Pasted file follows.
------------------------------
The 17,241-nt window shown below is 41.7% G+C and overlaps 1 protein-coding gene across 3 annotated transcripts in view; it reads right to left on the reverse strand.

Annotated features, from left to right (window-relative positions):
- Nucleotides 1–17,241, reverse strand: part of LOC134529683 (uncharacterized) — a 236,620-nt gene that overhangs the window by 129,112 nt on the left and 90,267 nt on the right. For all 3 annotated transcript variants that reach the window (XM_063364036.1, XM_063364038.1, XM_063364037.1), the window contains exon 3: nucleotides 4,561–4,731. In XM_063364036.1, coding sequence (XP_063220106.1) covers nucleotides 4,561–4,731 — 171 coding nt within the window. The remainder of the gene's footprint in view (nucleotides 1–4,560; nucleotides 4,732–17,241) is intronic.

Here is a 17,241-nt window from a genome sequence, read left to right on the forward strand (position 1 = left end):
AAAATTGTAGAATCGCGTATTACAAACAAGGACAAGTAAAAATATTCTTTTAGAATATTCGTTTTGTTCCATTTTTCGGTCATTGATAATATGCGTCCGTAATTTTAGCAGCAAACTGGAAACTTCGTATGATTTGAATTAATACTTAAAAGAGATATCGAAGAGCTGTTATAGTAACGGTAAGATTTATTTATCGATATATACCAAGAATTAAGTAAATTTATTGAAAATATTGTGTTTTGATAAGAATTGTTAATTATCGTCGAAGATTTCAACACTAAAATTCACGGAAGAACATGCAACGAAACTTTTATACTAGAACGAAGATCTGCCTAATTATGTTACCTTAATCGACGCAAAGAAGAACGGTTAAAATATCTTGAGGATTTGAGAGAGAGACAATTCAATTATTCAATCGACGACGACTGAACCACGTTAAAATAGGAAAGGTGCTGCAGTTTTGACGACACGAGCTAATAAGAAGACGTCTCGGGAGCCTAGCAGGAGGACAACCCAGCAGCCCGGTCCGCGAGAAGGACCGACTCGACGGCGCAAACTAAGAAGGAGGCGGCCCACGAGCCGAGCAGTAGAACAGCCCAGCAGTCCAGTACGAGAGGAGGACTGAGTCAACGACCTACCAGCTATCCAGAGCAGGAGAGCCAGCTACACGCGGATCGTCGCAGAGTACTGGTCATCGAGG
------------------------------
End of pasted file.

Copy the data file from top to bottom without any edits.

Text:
The 17,241-nt window shown below is 41.7% G+C and overlaps 1 protein-coding gene across 3 annotated transcripts in view; it reads right to left on the reverse strand.

Annotated features, from left to right (window-relative positions):
- Nucleotides 1–17,241, reverse strand: part of LOC134529683 (uncharacterized) — a 236,620-nt gene that overhangs the window by 129,112 nt on the left and 90,267 nt on the right. For all 3 annotated transcript variants that reach the window (XM_063364036.1, XM_063364038.1, XM_063364037.1), the window contains exon 3: nucleotides 4,561–4,731. In XM_063364036.1, coding sequence (XP_063220106.1) covers nucleotides 4,561–4,731 — 171 coding nt within the window. The remainder of the gene's footprint in view (nucleotides 1–4,560; nucleotides 4,732–17,241) is intronic.

Here is a 17,241-nt window from a genome sequence, read left to right on the forward strand (position 1 = left end):
AAAATTGTAGAATCGCGTATTACAAACAAGGACAAGTAAAAATATTCTTTTAGAATATTCGTTTTGTTCCATTTTTCGGTCATTGATAATATGCGTCCGTAATTTTAGCAGCAAACTGGAAACTTCGTATGATTTGAATTAATACTTAAAAGAGATATCGAAGAGCTGTTATAGTAACGGTAAGATTTATTTATCGATATATACCAAGAATTAAGTAAATTTATTGAAAATATTGTGTTTTGATAAGAATTGTTAATTATCGTCGAAGATTTCAACACTAAAATTCACGGAAGAACATGCAACGAAACTTTTATACTAGAACGAAGATCTGCCTAATTATGTTACCTTAATCGACGCAAAGAAGAACGGTTAAAATATCTTGAGGATTTGAGAGAGAGACAATTCAATTATTCAATCGACGACGACTGAACCACGTTAAAATAGGAAAGGTGCTGCAGTTTTGACGACACGAGCTAATAAGAAGACGTCTCGGGAGCCTAGCAGGAGGACAACCCAGCAGCCCGGTCCGCGAGAAGGACCGACTCGACGGCGCAAACTAAGAAGGAGGCGGCCCACGAGCCGAGCAGTAGAACAGCCCAGCAGTCCAGTACGAGAGGAGGACTGAGTCAACGACCTACCAGCTATCCAGAGCAGGAGAGCCAGCTACACGCGGATCGTCGCAGAGTACTGGTCATCGAGG